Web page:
8. The change of pH or acidity levels in water gone through a generator is impossible as no chemicals are added during the generation process.
Location ownership of hydro projects
Analysis of 34 power plants indicating ownership of lands where power plants were built, as follows;
Forest and private 01
State and private 12
Above shows forest lands were used only in two out of 34 plants. Most were state and private properties; the projects in plantations were executed in collaboration with the plantation companies.
Some claim mini-hydro projects destroy forests. A power project produces an average of 2.5MW of power and uses nearly five acres of land, mostly for the channel occupying a 5m wide stretch. Sri Lanka’s hydroelectricity generation is 1,375MW and the total power generation capacity (coal, diesel and hydro) amounts around 4,000MW. If this total power requirement was supplied by mini-hydro it would occupy 10,000 acres. Meanwhile, the Kotmale Oya reservoir alone occupies 5,750 acres, thus considering land usage, the mini-hydro requirement is negligible.
Projects challenged by protestors
Most actions by humans would harm the environment even in a minor manner, and even the meticulously planned and executed project would not satisfy every individual. Some others would be jealous, and minor differences among villagers flare up. Local politicians may feel they were not consulted or were not given sufficient prominence. These minor differences are used by so-called environmentalists, politicians and individuals to create protests. Unfortunately, for some environmentalists in the country, environmental concerns and protests are only for their income generation. They protest over flimsy incidents, with people holding placards lasting only half hour, until video clips are produced. Our TV channels too are prepared to broadcast video clips without investigating in depth. Some so-called environmentalists are being paid by NGOs overseas, and to get the next payment instalment they are expected to submit a progress report.
Benefits to the country
The mini-hydro organisations boast of their risk taking pioneering effect, with long-term profit concept, ability to adapt global know-how into local ventures and their efforts being recognized by the World Bank as the “best performing project” of its kind. Mini-hydros claim to have produced 902 GWh of electricity in 2013 and if the same was generated by coal, the country would have spent Rs. 19.2 billion and they have saved foreign exchange. They also claim if the power was generated by coal or oil, the environment damage due to emission gases would have been enormous.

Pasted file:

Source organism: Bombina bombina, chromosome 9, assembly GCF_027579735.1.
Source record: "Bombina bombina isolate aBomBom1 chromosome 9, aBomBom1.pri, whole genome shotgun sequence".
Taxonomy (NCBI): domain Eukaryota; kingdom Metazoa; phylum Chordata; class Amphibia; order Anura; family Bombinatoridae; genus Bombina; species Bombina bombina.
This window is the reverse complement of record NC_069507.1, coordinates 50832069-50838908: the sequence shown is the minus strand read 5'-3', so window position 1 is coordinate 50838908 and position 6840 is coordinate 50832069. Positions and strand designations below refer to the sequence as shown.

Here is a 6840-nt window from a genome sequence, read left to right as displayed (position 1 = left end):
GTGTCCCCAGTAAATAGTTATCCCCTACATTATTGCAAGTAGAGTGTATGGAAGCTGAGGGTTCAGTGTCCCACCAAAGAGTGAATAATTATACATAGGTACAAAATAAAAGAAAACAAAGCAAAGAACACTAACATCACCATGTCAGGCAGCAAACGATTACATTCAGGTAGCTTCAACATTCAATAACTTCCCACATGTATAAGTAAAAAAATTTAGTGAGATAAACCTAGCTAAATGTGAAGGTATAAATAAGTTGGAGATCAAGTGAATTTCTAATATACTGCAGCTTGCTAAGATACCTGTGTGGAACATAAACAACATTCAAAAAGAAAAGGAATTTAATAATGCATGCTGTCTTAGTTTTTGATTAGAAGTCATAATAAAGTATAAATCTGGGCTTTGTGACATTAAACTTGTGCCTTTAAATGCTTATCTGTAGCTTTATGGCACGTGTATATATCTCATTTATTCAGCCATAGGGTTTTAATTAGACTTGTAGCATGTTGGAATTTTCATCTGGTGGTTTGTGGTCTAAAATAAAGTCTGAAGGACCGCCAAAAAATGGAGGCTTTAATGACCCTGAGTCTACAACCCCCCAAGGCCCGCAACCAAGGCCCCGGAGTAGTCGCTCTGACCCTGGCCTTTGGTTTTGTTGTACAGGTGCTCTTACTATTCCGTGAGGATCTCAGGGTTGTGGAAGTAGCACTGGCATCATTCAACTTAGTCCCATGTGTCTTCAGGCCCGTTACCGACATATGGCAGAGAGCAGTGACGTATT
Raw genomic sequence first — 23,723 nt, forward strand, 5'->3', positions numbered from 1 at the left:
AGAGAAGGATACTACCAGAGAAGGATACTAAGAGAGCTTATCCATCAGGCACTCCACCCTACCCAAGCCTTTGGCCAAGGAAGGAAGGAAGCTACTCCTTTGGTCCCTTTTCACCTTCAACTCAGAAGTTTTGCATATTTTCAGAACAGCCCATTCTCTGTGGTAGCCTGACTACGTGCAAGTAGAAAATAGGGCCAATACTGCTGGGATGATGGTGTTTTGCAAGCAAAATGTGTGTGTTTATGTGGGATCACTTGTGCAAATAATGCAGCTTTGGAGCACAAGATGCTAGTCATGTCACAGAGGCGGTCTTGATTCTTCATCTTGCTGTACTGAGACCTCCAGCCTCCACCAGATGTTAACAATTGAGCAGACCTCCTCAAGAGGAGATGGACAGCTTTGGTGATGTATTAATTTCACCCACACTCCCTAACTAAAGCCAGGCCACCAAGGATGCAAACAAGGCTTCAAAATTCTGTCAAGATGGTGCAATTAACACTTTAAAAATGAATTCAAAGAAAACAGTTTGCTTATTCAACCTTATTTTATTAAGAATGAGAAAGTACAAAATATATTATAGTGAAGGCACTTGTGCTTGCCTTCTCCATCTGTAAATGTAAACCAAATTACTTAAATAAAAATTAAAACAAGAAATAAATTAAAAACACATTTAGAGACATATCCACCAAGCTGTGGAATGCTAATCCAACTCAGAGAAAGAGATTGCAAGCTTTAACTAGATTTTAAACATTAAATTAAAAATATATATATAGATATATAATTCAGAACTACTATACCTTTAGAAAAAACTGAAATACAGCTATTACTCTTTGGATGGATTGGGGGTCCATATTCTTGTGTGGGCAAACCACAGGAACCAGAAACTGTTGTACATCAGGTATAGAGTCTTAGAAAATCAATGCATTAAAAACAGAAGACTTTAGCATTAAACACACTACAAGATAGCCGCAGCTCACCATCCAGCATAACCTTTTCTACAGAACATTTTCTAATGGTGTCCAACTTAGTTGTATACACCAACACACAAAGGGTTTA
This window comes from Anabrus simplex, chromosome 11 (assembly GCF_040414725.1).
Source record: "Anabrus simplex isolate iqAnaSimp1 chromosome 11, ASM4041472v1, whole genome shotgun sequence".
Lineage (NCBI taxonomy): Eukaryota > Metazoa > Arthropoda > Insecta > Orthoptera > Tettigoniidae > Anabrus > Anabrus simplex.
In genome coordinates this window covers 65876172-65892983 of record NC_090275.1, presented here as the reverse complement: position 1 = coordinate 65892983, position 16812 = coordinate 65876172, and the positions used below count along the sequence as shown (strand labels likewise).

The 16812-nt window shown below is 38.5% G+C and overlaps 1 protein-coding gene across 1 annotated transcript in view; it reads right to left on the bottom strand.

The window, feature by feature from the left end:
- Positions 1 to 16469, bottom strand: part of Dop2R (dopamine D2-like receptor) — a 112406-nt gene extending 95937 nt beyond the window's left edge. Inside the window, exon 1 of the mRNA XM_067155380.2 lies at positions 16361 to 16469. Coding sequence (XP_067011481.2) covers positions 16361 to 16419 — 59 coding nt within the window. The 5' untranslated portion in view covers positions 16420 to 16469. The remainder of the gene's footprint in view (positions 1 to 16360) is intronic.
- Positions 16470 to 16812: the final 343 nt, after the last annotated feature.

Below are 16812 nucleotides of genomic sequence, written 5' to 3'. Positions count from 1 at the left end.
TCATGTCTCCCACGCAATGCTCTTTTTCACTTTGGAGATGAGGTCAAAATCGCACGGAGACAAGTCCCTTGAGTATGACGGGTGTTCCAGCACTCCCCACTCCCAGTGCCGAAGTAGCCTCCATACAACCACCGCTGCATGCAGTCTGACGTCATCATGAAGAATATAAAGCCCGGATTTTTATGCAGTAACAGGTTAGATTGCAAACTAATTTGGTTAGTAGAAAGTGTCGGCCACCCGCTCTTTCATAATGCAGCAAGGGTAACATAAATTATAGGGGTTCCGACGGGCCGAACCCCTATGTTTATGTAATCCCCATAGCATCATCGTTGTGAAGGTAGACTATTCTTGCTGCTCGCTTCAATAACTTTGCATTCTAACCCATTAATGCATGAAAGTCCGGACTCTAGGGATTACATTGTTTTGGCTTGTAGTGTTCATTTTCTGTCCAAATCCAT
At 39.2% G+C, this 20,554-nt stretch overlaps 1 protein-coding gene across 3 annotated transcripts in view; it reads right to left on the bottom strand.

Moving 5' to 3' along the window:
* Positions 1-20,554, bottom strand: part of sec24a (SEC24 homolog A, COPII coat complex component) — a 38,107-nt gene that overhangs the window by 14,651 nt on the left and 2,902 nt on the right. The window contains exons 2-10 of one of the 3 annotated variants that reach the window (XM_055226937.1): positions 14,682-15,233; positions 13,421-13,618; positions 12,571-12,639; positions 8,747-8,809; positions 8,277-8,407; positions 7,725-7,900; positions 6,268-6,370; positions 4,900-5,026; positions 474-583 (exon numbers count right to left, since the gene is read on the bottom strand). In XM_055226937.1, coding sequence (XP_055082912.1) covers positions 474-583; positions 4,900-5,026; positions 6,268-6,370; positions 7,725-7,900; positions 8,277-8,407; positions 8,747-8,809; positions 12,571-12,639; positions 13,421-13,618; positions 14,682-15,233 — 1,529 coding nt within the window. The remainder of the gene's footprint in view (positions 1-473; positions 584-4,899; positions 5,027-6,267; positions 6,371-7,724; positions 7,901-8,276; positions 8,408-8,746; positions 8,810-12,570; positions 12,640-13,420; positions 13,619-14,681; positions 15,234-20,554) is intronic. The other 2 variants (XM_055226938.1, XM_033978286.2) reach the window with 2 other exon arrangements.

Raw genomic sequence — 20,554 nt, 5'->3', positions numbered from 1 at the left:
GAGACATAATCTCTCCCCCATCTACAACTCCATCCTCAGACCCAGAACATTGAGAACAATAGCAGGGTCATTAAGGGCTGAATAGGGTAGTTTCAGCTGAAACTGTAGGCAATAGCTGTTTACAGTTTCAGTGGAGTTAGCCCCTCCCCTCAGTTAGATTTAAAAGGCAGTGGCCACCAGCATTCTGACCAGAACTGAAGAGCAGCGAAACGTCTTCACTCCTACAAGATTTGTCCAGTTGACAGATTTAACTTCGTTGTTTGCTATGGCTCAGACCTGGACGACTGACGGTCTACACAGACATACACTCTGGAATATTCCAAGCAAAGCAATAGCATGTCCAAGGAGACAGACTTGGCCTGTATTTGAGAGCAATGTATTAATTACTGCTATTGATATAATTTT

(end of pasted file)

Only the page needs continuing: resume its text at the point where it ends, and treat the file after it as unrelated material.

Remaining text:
Projects and the locals
Most mini-hydro projects are mostly located in difficult to access, mountainous regions with sparse population. While some projects improperly planned could harm the environment, but after decades of experience, most developers are concerned of environment and introduce measures to control and mitigate possible environmental and human problems. Improvement of access roads would help the villagers and construction activities will provide employment to villagers and the running project will employ some locals. All in all, the village will benefit by the project.
But human issues are more complicated. Petty differences among villagers and political issues could delay or cancel a project. This aspect is being manipulated by environmentalists and politicians to serve their own ends. The manipulated public protests and TV reporting scares government officials who are expected to approve the project with public consultation. Public officials who dislike being involved in controversies refuse to approve or delay approvals, placing the developer in a dilemma.
Small hydro projects developed by the private sector with no financial contribution from the Government have made a substantial contribution to the country. Their endeavour especially in a field of technology and the export drive need to be commended and is an example to others.
As envisaged by the “Energy Sector Development Plan” Sri Lanka needs to develop every possible source of hydroelectricity by 2025, which would prevent drain of foreign exchange. The local industry has matured to handle projects with environmental concerns while respecting interests of the local populace. Today, practically every possible location, numbering around 800, has been identified for mini-hydro generation, but the majority are not financially viable. The private developers are awaiting CEB acceptance to implement viable projects. But the CEB has a program and will the CEB be willing to accept more power producers beyond their program? The quicker implementation of all possible hydropower projects, mini or otherwise would benefit the country.
The approval process of projects includes in-built conditions addressing environmental concerns, and when agreed conditions are implemented, damage to the environment would be minimal. The government officers and environmentalists too need to look at projects in a more positive manner, but this should not be a licence to create havoc with the environment. Everyone from developers, government officials and environmentalists should work together for the development of the country and the benefit of local population.